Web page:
Offering a faint echo of the moving telefilm Brian’s Song (1971), this formulaic but moderately effective picture is another male tearjerker based upon the tragic circumstances of a real-life professional athlete, with the bromance between two players front and center. In this case, the real-life figures depicted onscreen are Maurice Stokes and Jack Twyman, two NBA stars who played for the Royals during the period when the team switched its home base from Rochester to Cincinnati. Stokes, who was black, emerged as a top power forward during the 1955–1956 season (his professional debut), only to suffer a debilitating health crisis two years later. A blow to the head put Stokes in a coma, and when he emerged, he was completely paralyzed. Twyman, a white player who was merely a casual friend of Stokes’ until the accident, stepped up to oversee Stokes’ care and to raise money for Stokes’ astronomical medical bills, eventually becoming his former teammate’s legal guardian. Maurie tells the story of the bond these two men formed while Stokes battled his way back to limited mobility, although the movie ends before Stokes’ death at age 36.
The best thing Maurie has going for it is Bernie Casey’s performance in the leading role. Not only is Casey uniquely suited for playing athletes, having been a wide receiver in the NFL for several years, but he’s also a sensitive player with good dramatic instincts and wry comic timing. He maximizes every opportunity for creating connections with the audience, even when his character is confined to a hospital bed. Playing Twyman, Bo Svenson does adequate work, though he never quite overcomes the inherent acting problem of playing a one-dimensional saint, even though, in Svenson’s defense, that’s as much a problem of storytelling as it is of performance. And storytelling, really, is where Maurie underwhelms. The film starts awkwardly, intercutting the evening when Stokes fell into his coma with episodes from his life beforehand. The implication that Stokes’ life flashed before his eyes—as if he knew what was about to happen—is questionable. Later, once the picture segues to a long series of hospital scenes, the filmmakers generate a bit more dramatic momentum, though they struggle to invest the storyline with conflict.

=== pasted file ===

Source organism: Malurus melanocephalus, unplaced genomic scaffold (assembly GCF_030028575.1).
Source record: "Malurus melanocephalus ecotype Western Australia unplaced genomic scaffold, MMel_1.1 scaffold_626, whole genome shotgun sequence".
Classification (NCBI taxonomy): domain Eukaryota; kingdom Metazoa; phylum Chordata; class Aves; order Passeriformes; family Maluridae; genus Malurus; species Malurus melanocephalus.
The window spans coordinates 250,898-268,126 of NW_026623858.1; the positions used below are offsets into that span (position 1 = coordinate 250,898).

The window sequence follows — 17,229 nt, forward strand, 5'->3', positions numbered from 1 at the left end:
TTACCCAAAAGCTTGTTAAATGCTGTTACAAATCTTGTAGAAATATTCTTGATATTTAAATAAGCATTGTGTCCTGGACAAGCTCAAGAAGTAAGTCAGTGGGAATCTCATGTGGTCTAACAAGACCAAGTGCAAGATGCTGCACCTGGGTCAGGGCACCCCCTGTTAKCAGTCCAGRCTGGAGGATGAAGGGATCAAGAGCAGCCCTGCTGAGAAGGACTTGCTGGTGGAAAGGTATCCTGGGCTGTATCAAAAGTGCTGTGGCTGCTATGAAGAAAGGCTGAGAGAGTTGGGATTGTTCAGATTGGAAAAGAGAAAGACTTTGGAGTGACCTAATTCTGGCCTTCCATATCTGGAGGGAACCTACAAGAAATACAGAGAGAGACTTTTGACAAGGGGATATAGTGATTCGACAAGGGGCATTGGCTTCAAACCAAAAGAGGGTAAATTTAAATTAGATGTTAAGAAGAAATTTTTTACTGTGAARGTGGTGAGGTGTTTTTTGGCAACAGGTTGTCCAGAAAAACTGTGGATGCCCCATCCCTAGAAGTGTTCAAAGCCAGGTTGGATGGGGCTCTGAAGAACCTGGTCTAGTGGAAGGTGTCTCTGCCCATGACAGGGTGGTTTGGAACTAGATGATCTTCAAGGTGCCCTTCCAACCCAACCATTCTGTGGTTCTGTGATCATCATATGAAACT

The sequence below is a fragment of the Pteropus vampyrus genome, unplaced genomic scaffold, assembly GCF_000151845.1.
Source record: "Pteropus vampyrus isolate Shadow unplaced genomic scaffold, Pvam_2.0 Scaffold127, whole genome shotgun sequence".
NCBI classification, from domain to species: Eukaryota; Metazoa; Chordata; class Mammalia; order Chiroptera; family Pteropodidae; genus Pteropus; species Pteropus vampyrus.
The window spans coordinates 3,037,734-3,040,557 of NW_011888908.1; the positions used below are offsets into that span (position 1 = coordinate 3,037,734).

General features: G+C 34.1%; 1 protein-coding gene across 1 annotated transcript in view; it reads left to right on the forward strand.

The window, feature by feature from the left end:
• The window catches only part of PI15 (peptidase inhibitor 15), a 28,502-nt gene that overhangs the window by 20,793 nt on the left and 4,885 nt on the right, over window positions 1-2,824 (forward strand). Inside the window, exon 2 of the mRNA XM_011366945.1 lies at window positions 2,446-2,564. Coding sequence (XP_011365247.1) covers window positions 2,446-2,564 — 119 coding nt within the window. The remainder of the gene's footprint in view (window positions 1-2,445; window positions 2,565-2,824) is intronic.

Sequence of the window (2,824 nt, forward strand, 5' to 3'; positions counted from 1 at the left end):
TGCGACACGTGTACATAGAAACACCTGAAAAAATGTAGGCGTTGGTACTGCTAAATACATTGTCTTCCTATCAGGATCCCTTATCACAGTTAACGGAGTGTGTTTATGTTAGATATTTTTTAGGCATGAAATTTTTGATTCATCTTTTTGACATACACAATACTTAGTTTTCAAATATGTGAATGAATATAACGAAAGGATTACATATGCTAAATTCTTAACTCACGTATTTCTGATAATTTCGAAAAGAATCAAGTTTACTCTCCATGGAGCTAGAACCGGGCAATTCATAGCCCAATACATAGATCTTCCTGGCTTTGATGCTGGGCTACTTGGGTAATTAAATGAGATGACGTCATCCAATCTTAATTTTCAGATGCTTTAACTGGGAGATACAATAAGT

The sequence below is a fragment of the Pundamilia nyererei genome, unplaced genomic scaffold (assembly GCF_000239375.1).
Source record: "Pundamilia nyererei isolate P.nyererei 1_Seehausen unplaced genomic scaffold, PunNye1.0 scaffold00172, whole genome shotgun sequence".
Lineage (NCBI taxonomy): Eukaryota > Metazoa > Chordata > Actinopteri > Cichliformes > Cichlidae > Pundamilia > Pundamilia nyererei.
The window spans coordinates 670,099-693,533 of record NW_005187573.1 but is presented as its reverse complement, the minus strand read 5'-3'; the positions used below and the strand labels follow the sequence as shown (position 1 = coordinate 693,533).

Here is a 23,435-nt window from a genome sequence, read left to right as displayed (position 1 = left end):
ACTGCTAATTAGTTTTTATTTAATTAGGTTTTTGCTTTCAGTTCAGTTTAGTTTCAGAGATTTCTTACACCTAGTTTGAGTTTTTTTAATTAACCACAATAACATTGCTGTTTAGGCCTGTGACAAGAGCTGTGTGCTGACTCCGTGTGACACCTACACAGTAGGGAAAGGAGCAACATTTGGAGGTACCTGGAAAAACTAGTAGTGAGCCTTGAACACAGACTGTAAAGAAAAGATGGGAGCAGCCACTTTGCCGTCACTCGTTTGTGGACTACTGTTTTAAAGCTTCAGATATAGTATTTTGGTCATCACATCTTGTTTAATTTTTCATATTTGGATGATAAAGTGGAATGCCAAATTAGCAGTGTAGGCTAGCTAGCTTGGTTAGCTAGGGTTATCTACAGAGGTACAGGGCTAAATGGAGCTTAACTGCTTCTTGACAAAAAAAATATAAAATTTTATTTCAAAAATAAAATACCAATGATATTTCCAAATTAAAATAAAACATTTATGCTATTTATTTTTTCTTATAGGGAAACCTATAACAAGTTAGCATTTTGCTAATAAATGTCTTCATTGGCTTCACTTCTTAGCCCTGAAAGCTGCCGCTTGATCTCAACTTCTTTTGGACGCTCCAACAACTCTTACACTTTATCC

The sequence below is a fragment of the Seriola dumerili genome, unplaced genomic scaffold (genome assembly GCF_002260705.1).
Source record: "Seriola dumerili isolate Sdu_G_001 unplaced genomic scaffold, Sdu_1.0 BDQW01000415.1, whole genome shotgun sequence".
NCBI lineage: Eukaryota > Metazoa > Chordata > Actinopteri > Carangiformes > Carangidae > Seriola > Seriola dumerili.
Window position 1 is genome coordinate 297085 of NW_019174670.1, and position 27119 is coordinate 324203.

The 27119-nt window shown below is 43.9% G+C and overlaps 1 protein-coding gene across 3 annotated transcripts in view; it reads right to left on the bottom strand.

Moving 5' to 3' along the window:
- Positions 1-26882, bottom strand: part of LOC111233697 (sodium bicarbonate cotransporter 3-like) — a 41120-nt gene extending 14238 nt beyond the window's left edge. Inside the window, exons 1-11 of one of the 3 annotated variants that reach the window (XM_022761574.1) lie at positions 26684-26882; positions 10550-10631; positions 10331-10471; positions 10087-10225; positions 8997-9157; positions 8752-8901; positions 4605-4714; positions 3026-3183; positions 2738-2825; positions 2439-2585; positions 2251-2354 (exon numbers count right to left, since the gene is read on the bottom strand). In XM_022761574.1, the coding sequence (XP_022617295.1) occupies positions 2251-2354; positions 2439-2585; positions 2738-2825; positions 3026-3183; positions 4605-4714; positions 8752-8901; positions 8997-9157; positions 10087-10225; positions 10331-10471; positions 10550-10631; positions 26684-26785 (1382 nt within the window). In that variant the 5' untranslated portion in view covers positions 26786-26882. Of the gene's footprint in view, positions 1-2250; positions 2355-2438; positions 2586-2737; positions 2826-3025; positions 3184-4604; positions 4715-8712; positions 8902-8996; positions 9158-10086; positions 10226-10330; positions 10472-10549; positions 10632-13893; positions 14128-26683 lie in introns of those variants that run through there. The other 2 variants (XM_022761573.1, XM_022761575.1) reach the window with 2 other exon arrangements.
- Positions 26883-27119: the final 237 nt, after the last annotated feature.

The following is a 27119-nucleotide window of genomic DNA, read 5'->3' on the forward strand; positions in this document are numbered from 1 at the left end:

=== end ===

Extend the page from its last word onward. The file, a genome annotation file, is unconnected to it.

The major source of friction is Stokes’ relationship with Dorothy (Janet MacLachlan), a woman he was courting before his medical troubles. He resists her support out of pride and shame, castigates her for pitying him, and then plays matchmaker between Dorothy and various teammates. As with the Twyman characterization, it’s the saint problem again. Other noticeable flaws include the film’s unimaginative visual style and its cloying undeerscore. (In the original release prints, Frank Sinatra sang the closing-credits theme song, “Winners,” though video versions feature a Sinatra soundalike.) Ultimately, however, the story of Stokes’ and Twyman’s friendship is so heartening and uplifting that it compensates for the film’s weaker elements, and Casey anchors the movie with his amiability, sincerity, and toughness.